Introduction to Paleoecology (August 20)

Welcome to the Paleoecology course at Wooster! These weekly blog posts will be your guide to the concepts and materials of our course. Come here often! Please use the tabs above to view the organization of this course, especially the Course Notes. This top blog post will change every week, with the older posts available below.

Paleoecology (ESCI 215) is a writing intensive course (denoted by a “W”). We will concentrate on various forms of writing, including essays and lab reports for scientific and general audiences. The key piece of our writing curriculum is the Research Paper where we will explore literature research, citations and references, scientific illustrations, and professional formatting based on our departmental Independent Study requirements. The research papers will be presented to the class as short PowerPoint talks to complete the model of scientific exposition.

The Wikipedia definition of our subject is concise: “Paleoecology is the study of interactions between organisms and/or interactions between organisms and their environments across geologic timescales. As a discipline, paleoecology interacts with, depends on and informs a variety of fields including paleontology, ecology, climatology and biology.” We have a wondrously diverse science in paleoecology, with connections to many topics directly relevant to contemporary concerns about environmental degradation, extinction, and climate change.

We need a few general links to paleontological resources to get us started in paleoecological research. Here is the University of California Museum of Paleontology (Berkeley) page on “learning from the fossil record“, with numerous educational and professional articles and links. The Paleontological Research Institution has an excellent site with introductory material (including “mystery fossils” to identify). It is oriented towards professionals and graduate students, but you can certainly have a go at it. And I can’t let you go without links to my favorite organizations: The Paleontological Society and The Palaeontological Association. You certainly want to look at the projects of Wooster paleontologists over the past few years. You may also want to visit The Paleontology Portal which is “a central entryway to paleontology on the Web”. It is an excellent link to thousands of paleontological resources. (Check out their fossil gallery, which is organized by period.)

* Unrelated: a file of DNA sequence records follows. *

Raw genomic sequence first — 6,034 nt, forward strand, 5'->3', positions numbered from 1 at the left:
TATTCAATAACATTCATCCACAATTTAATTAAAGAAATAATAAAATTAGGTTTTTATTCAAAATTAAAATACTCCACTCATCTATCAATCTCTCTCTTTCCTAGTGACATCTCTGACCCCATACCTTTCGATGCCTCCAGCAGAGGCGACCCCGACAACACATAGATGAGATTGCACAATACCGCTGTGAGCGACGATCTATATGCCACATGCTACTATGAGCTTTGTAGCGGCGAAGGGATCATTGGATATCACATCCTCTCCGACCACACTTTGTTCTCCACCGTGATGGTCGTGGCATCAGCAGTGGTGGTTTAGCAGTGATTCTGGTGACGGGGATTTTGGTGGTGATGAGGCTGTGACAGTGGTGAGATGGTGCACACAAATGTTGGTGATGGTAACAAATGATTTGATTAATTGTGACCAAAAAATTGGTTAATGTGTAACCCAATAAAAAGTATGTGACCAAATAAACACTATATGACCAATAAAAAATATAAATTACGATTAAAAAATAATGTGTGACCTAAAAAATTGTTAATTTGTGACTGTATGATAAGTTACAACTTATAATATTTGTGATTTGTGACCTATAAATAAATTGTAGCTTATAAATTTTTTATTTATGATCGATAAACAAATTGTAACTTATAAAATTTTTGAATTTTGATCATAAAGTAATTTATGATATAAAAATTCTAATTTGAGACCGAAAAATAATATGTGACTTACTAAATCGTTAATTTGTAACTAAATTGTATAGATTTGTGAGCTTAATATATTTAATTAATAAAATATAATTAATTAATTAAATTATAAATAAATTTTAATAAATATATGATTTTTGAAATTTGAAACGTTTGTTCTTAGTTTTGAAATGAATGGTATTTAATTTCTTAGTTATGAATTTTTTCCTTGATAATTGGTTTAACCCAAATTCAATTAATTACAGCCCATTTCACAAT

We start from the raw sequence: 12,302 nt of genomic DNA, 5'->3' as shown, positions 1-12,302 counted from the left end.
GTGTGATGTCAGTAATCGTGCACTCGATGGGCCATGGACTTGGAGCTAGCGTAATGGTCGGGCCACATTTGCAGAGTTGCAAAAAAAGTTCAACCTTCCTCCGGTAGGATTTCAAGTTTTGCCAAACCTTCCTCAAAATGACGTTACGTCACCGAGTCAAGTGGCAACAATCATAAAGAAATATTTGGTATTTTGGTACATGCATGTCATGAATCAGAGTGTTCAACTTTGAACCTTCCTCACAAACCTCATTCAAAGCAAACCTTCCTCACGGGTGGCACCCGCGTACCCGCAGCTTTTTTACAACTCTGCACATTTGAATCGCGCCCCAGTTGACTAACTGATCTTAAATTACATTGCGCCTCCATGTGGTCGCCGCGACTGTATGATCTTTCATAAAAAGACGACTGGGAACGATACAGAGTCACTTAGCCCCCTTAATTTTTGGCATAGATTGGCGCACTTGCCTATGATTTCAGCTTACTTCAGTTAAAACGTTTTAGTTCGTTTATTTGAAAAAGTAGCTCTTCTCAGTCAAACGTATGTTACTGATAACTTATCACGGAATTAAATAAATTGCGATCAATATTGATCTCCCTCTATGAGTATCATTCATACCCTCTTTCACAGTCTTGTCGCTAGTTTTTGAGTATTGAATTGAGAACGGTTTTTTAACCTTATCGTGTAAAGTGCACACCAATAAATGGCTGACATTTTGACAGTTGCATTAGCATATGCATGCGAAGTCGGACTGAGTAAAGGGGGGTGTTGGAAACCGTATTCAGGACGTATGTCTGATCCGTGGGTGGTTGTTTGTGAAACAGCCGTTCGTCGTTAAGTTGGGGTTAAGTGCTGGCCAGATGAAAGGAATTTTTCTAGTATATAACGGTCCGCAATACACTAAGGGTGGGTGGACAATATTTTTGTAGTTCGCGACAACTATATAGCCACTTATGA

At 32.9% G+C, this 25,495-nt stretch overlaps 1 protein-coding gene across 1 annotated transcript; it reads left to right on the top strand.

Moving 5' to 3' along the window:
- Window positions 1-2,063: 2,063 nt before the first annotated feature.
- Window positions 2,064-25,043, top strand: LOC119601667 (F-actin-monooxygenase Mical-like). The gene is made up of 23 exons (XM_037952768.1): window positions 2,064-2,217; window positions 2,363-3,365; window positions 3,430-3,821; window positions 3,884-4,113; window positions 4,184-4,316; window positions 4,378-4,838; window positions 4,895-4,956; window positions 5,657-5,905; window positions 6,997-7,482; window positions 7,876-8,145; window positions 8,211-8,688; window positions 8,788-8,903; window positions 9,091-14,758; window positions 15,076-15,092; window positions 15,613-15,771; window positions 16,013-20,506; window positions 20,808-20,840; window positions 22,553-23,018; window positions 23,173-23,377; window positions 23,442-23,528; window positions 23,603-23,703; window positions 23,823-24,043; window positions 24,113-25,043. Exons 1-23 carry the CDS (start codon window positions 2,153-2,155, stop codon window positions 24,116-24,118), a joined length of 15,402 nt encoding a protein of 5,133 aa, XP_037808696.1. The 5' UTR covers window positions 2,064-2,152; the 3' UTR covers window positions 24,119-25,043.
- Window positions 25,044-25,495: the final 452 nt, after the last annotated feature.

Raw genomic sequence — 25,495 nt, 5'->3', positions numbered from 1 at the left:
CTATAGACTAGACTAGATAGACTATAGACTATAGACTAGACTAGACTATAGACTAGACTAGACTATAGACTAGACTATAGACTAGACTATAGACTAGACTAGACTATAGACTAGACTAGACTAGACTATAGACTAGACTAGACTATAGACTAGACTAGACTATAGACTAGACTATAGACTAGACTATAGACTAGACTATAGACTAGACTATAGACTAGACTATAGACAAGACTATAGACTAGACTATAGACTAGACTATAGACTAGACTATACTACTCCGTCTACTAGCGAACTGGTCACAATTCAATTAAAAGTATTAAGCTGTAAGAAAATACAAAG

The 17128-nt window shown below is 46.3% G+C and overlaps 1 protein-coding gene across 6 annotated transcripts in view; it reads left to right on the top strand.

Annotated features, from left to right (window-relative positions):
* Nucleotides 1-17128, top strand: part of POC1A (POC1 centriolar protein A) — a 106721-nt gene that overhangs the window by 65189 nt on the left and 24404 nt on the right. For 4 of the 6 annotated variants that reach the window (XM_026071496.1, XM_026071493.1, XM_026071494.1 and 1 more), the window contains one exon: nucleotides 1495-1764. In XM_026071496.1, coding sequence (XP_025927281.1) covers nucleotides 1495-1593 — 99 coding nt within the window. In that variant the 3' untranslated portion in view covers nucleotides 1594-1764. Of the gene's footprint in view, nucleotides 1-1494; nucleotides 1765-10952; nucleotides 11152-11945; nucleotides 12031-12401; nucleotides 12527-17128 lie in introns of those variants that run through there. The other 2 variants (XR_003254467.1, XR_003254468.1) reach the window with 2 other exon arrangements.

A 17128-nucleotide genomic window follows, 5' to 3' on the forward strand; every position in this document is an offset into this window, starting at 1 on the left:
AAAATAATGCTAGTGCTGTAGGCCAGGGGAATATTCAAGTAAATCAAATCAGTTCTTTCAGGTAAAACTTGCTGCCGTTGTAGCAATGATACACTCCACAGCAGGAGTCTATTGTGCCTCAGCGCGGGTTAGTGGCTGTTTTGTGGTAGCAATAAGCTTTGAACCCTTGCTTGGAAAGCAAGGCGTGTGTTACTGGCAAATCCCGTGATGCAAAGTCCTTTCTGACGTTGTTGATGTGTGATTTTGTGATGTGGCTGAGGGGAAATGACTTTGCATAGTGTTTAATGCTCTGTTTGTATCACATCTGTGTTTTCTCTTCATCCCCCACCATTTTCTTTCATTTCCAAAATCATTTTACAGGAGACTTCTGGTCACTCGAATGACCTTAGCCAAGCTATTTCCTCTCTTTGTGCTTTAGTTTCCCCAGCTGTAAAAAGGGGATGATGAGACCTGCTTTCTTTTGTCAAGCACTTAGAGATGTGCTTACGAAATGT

The Time Scavengers blog is an excellent site for geology students, especially those interested in paleontology. University of Tennessee graduate students Jen Bauer and Adriane Lam have put together a fantastic collection of articles, teaching aids, and links just for students like you. They even have an interview with an evolutionary paleoecologist.

Our theme song! (Although it could use some invertebrate fossils …)

Jurassic fossils in southern Israel (Matmor Formation, Makhtesh Gadol, near Dimona). These are mussels still attached to a snail shell. Click for larger view.

Geology in the News —

A new articulated skeleton of a Neanderthal was recently found in Iraq — the first such skeleton to be found in over a decade. The locality is in Iraqi Kurdistan, so you can imagine how difficult it is to work there.

Here’s an analysis of a cool reconstruction of the orthoceratoid nautiloid Endoceras. It’s not often we’re told the reasons behind this type of art/science.

Using carbon and oxygen stable isotope ratios in fossil eggshells, paleontologists show strong evidence that dinosaurs were endothermic.

Here is a story about Louis Agassiz and his 19th century throw-them-in-the-deep-end style of teaching. It is my inspiration for your first lab!

This is cool: A recently discovered critter is the first known animal not to require oxygen. It has no mitochondria. You’re not likely to see it, though, since it is a tiny parasite in some fish muscles. They are cnidarians, oddly enough, and they still have a variety of stinging cells (nematocysts).